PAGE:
### Direct and inverse categories

A Reedy category in which $R_-$ contains only identities is called a direct category; the factorization axiom then says simply that $R=R_+$. Similarly, if $R_+$ contains only identities it is said to be an inverse category.

Any ordinal is of course a direct category, and so is the subcategory $R_+$ of any Reedy category considered as a category in its own right. This amounts to “discarding the degeneracies” in a shape category. In some examples there are no degeneracies to begin with, such as the category of opetopes; thus these are naturally direct categories.

Dually, so is the subcategory $R_-$ of any Reedy category considered as a category in its own right. This amounts to “discarding the faces” in a shape category.

### Generalized Reedy categories

One problem with the notion of Reedy category is that it violates the principle of equivalence: it is not invariant under equivalence of categories. It’s not hard to see that any Reedy category is necessarily skeletal. In fact, it’s even worse: no Reedy category can have any nonidentity isomorphisms!

Proof: Take any isomorphism $f$, let $f = g h$ and $h f^{-1} = g' h'$ be the unique factorizations. Then $id = g h f^{-1} = (g g') h'$, so $h' = id$ and $g g' = id$, whence $g = id$ and $g' = id$ since $g, g' \in R_+$. Thus $f = h \in R_-$. The same argument applied to $f^{-1}$ shows that $f$ preserves the degree, hence $f = id$. $\qed$

This is problematic for many $\Delta$-like categories such as the category of cycles, Segal’s category $\Gamma$, the tree category $\Omega$, and so on. The concept of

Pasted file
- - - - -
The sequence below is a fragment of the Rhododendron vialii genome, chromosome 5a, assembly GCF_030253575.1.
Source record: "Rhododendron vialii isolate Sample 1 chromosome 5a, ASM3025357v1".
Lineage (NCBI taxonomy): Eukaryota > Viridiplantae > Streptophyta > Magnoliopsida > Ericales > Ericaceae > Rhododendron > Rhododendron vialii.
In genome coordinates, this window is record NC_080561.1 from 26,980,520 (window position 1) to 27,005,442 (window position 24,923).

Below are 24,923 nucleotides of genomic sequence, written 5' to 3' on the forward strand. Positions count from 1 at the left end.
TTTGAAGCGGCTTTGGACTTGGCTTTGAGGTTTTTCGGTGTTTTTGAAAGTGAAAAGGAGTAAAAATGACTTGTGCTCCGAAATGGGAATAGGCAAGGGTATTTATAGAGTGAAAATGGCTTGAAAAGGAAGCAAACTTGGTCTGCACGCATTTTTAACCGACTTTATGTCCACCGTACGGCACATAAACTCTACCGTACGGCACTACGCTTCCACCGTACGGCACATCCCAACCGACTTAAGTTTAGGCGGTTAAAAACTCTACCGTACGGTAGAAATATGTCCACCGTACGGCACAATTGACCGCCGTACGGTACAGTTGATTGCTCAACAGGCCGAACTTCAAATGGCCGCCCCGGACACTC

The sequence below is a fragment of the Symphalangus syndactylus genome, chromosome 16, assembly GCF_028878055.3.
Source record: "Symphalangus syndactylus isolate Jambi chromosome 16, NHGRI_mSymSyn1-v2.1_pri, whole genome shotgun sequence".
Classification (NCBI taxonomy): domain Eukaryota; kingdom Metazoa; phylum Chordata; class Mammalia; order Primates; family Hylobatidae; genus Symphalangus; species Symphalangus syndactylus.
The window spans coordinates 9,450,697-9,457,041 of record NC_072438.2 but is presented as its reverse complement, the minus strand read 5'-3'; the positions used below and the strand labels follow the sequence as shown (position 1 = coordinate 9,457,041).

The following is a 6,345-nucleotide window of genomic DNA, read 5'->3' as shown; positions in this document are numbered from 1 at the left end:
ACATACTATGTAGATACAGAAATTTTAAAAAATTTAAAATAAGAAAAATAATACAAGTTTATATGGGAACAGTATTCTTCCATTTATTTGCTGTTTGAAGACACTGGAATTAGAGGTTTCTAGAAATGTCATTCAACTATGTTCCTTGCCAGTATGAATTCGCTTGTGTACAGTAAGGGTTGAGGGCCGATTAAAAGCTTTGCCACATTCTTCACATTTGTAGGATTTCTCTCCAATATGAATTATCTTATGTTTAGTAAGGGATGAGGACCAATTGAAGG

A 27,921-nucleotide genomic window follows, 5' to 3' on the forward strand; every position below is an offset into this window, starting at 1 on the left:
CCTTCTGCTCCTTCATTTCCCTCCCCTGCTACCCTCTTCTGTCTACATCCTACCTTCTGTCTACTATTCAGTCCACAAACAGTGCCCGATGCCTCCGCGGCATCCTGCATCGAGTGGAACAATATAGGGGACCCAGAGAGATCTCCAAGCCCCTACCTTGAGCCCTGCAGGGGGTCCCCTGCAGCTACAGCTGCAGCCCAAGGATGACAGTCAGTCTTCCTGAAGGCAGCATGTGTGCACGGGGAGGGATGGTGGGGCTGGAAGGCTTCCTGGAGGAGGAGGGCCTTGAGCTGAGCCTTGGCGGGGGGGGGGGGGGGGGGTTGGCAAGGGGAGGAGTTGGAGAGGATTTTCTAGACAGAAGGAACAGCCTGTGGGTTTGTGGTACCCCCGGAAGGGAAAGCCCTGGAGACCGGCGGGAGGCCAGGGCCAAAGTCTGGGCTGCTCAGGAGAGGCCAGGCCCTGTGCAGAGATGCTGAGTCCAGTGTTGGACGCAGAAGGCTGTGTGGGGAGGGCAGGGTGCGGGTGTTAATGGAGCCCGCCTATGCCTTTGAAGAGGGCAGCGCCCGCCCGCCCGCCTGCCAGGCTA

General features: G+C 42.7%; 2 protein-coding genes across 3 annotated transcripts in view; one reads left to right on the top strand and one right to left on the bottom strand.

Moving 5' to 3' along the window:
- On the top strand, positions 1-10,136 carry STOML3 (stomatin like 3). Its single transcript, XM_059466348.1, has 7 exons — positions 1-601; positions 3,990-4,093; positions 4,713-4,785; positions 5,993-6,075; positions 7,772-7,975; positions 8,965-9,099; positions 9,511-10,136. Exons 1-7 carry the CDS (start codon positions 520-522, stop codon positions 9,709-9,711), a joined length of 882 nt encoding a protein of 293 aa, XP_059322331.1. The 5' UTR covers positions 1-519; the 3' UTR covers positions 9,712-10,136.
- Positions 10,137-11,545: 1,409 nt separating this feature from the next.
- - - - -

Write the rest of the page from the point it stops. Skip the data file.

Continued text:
due to Clemens Berger and Ieke Moerdijk, avoids these problems. There is a similar notion (which however does not comprise all Reedy categories) due to Denis-Charles Cisinski. A further generalization which allows noninvertible level morphisms is a

### Elegant Reedy categories

The notion of elegant Reedy category, introduced by Julie Bergner and Charles Rezk, is a restriction of the notion which captures the property that the Reedy model structure and injective model structure coincide. Several important Reedy categories are elegant, such as the $\Delta$ and $\Theta$.

### Eilenberg-Zilber categories

Eilenberg-Zilber categories are a special sort of generalized Reedy category that behave rather like an elegant strict Reedy category.

### Enriched Reedy categories

There is also a generalization of the notion of Reedy category to the context of enriched category theory: this is an enriched Reedy category.

### Reedy categories with fibrant constants.

If $R$ is a direct category, then for any model category $M$ the colimit functor $\colim_R \colon M^R \to M$ is a left Quillen functor. However, there are non-direct Reedy categories with the same property, they are called Reedy categories with fibrant constants.

## References

See the references at Reedy model structure

Last revised on June 29, 2023 at 17:27:39. See the history of this page for a list of all contributions to it.